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Tips for Acing Your Next Interview

Written by Jean Giroux; Edited by Cayley Rice

There is no denying that the most stressful aspect of trying to find work can be the job interview. Landing a job interview indicates that the employer views you as a suitable candidate. Now it is time to make sure that you are putting your best foot forward. Finding a way to ‘stand out in the crowd’ can be a challenge. Researching the company, conducting a mock interview, doing a trial run to find out how long it will take you to get there, reviewing your resume, choosing your interview clothes, and packing extra copies of your resume and reference page are all great strategies to prepare for the interview. Being able to outline your qualifications and provide examples of how you cope with challenges in the workplace will provide the employer with a better picture of how you might fit into their organization. Based on input from local employers, we have prepared a list to help you ensure that you are truly prepared for your next job interview.

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Hiring Criteria

Written by Jean Giroux; Edited By Cayley Rice

What Employers Want

When applying for a job, the qualifications, skill sets, and personal attributes most sought after vary depending industry and company standards. Based on candid employer input, we have devised a list of the criteria most employers can agree on. Whether you are revising your resume, writing a cover letter, completing an online application, preparing for an interview, completing your LinkedIn profile, or conducting cold calls, these tips can help to provide structure for the information you may want to include.

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Candid Advice From Employers

Written by Jean Giroux; Edited By Cayley Rice

Sometimes it is difficult trying to figure out what employers are looking for. How often should they be contacted? What information are they looking for? What factors will make me look like the most suitable candidate? We have highlighted a list of the recommendations, taken directly from our Career Week 2017 Employer Panel, to help address some of the common questions.

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What Employers Want

Written by Jean Giroux; Edited By Rebecca Reeves

As an agency, EPC is fortunate to have good working relationships with so many local employers. When asked to sit on an Employer Panel for Career Week, we were able to have representatives from the social service, hospitality, technical support, security, and skilled trades sectors attend. Their candid comments on what to include in a resume, what skill sets and employee characteristics to highlight, and their hiring practices will undoubtedly help with your future job search efforts.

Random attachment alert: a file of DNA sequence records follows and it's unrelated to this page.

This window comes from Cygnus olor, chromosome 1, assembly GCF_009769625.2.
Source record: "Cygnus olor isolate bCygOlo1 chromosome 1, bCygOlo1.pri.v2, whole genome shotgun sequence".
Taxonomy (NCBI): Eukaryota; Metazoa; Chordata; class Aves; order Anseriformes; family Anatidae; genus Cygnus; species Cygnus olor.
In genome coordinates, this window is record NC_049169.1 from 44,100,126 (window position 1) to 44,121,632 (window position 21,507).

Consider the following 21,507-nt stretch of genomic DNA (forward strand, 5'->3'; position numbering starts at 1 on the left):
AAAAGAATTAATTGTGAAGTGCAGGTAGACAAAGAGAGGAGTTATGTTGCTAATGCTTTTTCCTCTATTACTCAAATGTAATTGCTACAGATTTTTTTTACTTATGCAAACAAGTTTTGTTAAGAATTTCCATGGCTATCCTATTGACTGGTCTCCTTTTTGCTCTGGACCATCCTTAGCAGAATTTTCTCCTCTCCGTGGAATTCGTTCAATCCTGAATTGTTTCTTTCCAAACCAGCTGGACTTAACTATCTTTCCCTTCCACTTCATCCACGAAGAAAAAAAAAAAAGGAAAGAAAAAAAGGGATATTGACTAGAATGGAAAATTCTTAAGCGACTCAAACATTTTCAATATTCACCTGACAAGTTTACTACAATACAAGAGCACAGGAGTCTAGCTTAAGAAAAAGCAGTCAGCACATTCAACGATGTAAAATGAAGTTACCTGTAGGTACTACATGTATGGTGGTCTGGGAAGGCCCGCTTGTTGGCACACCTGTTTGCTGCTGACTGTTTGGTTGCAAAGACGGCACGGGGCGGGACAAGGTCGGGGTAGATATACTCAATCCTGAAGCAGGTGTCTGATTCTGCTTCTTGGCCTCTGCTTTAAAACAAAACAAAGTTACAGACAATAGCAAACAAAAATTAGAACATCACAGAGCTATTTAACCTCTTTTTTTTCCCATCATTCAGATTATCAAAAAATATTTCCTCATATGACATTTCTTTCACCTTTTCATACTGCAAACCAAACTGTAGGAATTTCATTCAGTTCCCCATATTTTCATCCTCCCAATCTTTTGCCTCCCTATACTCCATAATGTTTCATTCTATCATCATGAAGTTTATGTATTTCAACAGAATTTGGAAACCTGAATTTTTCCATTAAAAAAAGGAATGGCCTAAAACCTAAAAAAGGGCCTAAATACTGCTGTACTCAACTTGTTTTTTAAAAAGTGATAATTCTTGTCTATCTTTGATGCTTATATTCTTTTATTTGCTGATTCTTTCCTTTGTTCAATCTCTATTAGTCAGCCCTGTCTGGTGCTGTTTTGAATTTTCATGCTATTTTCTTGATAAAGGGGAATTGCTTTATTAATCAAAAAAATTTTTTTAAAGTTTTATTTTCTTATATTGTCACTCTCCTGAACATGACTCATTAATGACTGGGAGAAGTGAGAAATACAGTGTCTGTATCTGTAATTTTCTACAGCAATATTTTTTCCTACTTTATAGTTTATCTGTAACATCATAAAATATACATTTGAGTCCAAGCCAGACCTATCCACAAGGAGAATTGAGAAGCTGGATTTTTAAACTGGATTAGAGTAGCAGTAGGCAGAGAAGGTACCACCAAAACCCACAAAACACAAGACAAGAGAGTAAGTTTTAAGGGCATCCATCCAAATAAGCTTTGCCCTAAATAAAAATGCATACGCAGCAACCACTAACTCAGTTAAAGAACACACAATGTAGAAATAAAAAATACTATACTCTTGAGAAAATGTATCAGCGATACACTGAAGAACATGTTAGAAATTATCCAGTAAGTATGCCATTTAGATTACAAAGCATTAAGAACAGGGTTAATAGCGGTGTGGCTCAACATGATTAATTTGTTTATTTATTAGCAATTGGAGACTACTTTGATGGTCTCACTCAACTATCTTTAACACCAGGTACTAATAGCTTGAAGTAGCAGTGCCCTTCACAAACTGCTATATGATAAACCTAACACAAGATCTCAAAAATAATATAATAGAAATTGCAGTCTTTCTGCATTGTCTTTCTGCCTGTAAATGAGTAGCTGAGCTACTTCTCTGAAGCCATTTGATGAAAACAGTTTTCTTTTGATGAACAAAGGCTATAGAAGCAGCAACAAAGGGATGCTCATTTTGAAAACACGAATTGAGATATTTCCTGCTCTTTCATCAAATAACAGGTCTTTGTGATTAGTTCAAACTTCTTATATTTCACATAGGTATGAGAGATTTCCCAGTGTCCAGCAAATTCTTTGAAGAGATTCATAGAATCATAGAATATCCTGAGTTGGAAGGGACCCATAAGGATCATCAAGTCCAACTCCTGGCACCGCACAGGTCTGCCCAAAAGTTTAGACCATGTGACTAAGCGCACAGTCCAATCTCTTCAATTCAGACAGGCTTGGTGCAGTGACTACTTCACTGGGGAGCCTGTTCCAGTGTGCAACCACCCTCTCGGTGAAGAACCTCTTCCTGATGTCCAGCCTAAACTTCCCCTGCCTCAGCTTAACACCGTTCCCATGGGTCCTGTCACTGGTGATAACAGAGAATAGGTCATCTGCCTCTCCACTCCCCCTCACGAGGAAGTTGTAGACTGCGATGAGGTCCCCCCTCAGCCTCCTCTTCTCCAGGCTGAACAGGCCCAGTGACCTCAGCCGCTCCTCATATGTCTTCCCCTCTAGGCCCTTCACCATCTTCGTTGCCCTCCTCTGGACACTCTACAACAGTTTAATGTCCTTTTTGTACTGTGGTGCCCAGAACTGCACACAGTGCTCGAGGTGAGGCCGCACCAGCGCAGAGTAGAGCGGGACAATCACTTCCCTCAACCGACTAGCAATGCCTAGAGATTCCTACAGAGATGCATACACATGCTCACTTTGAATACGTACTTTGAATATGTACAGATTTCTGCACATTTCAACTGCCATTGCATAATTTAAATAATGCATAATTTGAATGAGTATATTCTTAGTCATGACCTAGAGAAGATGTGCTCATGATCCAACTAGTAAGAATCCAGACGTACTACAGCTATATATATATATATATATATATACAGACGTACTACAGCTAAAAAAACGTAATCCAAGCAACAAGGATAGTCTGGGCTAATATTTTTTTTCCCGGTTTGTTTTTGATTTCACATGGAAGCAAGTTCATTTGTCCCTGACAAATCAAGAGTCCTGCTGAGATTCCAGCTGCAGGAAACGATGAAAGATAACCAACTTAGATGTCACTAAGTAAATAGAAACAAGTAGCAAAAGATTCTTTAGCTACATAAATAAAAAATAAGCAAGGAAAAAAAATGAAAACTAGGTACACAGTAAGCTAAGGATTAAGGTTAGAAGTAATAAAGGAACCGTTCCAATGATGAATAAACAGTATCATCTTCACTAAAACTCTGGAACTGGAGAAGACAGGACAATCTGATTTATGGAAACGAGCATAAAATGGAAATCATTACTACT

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The Value of an Informational Interview

Written by Jean Giroux; Edited by Cayley RIce

While many have heard of informational interviews, there are few job seekers that feel comfortable contacting an employer with such a request.
What kind of questions do I ask? Will I be bothering them? How is it going to help me in the long run?
These are common and very legitimate questions that we hear often. This post is designed to help you develop a clearer understanding of the benefits of an informational interview and the process involved.
First, let’s start by making the distinction between a job interview and an informational interview. A job interview is arranged by a potential employer in response to your job application. It indicates that you are seen as a suitable candidate for the position and are moving on to the next step in the recruitment process. On the other hand, an informational interview is arranged by the job seeker, displaced worker, career changer, recent graduate or aspiring student.

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Interviewing: From Ok to Awesome in Five Steps

Written by Jon Hedderwick; Edited by Deirdre Quinn

As an Employment Counsellor, a major part of my job is coaching people on job interviews. I have the benefit, in this job, of having personally been in more job interviews than most people will in a life time. When I was younger, I worked as a seasonal labourer and had to find a new job every winter when I got laid off from my summer gig. Over the years I have worked in customer service roles, print production, restaurants, general labour, in education, publicity and, even for a little while, as a junior forest ranger. Interviewing has just always been a part of my life. Over the years I have learned five reasonably simple things that have had a major impact on my interview skills. Doing these things won’t be a complete substitute for good preparation, but if practiced as part of your interview prep they can give you much more control over interview situations.

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